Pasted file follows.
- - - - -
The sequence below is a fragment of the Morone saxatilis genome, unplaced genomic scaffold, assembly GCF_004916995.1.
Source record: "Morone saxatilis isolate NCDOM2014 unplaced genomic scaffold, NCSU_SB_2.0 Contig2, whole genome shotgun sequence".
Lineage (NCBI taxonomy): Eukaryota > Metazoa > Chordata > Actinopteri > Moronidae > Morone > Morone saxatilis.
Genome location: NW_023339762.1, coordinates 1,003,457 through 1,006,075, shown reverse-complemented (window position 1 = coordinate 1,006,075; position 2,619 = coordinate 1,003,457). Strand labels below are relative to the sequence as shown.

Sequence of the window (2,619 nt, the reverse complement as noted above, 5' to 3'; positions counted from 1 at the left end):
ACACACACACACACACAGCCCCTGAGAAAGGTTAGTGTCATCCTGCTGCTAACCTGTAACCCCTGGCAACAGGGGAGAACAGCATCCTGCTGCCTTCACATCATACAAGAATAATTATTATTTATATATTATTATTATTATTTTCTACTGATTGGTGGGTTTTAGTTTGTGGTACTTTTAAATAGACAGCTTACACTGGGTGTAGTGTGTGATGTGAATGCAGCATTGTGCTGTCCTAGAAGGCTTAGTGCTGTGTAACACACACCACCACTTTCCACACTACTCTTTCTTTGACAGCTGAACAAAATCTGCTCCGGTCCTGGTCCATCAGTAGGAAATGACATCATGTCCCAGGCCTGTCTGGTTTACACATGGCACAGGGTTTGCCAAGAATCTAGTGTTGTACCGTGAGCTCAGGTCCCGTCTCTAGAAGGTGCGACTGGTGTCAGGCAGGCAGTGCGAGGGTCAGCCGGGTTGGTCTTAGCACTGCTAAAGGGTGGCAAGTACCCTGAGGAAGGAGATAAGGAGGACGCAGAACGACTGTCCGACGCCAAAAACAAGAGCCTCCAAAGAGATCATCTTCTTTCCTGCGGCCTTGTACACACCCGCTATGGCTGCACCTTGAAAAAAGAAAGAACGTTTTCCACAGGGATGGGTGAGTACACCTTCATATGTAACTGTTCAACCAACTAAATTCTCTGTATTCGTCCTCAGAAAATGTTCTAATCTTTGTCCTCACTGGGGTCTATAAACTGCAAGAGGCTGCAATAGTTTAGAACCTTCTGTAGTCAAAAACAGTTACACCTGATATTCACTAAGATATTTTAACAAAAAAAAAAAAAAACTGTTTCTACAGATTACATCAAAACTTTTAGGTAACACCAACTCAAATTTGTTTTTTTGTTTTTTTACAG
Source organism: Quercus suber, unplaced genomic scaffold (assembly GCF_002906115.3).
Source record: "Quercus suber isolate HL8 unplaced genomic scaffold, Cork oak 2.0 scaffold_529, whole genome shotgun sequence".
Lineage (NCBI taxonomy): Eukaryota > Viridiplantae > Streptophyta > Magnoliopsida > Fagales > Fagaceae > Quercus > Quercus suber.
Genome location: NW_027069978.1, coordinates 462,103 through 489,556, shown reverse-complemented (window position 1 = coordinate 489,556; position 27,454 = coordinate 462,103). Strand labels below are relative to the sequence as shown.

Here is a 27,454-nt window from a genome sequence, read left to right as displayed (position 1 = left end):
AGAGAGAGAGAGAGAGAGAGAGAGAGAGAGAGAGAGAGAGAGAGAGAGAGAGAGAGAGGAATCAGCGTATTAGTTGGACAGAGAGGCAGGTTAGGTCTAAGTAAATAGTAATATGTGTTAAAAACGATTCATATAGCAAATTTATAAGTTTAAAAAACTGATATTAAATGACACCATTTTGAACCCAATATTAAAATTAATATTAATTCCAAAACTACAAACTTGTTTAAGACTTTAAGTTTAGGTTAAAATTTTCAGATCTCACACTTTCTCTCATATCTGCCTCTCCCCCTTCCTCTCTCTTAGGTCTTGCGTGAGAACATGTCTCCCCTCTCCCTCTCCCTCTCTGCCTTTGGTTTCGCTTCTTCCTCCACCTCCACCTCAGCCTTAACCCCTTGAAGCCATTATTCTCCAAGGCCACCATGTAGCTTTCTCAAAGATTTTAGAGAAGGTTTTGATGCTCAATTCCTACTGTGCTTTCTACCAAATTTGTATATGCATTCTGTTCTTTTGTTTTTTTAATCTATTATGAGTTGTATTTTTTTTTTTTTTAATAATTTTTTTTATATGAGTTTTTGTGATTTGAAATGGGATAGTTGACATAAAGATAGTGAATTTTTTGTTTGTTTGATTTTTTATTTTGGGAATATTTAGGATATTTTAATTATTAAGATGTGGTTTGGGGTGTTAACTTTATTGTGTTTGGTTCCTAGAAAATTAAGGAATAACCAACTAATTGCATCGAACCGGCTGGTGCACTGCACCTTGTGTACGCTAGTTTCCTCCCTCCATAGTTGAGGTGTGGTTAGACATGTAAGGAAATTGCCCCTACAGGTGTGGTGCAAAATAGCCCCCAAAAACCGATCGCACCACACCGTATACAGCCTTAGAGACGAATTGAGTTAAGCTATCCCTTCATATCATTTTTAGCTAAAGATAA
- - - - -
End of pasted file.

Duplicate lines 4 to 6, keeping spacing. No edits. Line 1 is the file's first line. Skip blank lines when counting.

Genome location: NW_023339762.1, coordinates 1,003,457 through 1,006,075, shown reverse-complemented (window position 1 = coordinate 1,006,075; position 2,619 = coordinate 1,003,457). Strand labels below are relative to the sequence as shown.

Sequence of the window (2,619 nt, the reverse complement as noted above, 5' to 3'; positions counted from 1 at the left end):
ACACACACACACACACAGCCCCTGAGAAAGGTTAGTGTCATCCTGCTGCTAACCTGTAACCCCTGGCAACAGGGGAGAACAGCATCCTGCTGCCTTCACATCATACAAGAATAATTATTATTTATATATTATTATTATTATTTTCTACTGATTGGTGGGTTTTAGTTTGTGGTACTTTTAAATAGACAGCTTACACTGGGTGTAGTGTGTGATGTGAATGCAGCATTGTGCTGTCCTAGAAGGCTTAGTGCTGTGTAACACACACCACCACTTTCCACACTACTCTTTCTTTGACAGCTGAACAAAATCTGCTCCGGTCCTGGTCCATCAGTAGGAAATGACATCATGTCCCAGGCCTGTCTGGTTTACACATGGCACAGGGTTTGCCAAGAATCTAGTGTTGTACCGTGAGCTCAGGTCCCGTCTCTAGAAGGTGCGACTGGTGTCAGGCAGGCAGTGCGAGGGTCAGCCGGGTTGGTCTTAGCACTGCTAAAGGGTGGCAAGTACCCTGAGGAAGGAGATAAGGAGGACGCAGAACGACTGTCCGACGCCAAAAACAAGAGCCTCCAAAGAGATCATCTTCTTTCCTGCGGCCTTGTACACACCCGCTATGGCTGCACCTTGAAAAAAGAAAGAACGTTTTCCACAGGGATGGGTGAGTACACCTTCATATGTAACTGTTCAACCAACTAAATTCTCTGTATTCGTCCTCAGAAAATGTTCTAATCTTTGTCCTCACTGGGGTCTATAAACTGCAAGAGGCTGCAATAGTTTAGAACCTTCTGTAGTCAAAAACAGTTACACCTGATATTCACTAAGATATTTTAACAAAAAAAAAAAAAAACTGTTTCTACAGATTACATCAAAACTTTTAGGTAACACCAACTCAAATTTGTTTTTTTGTTTTTTTACAG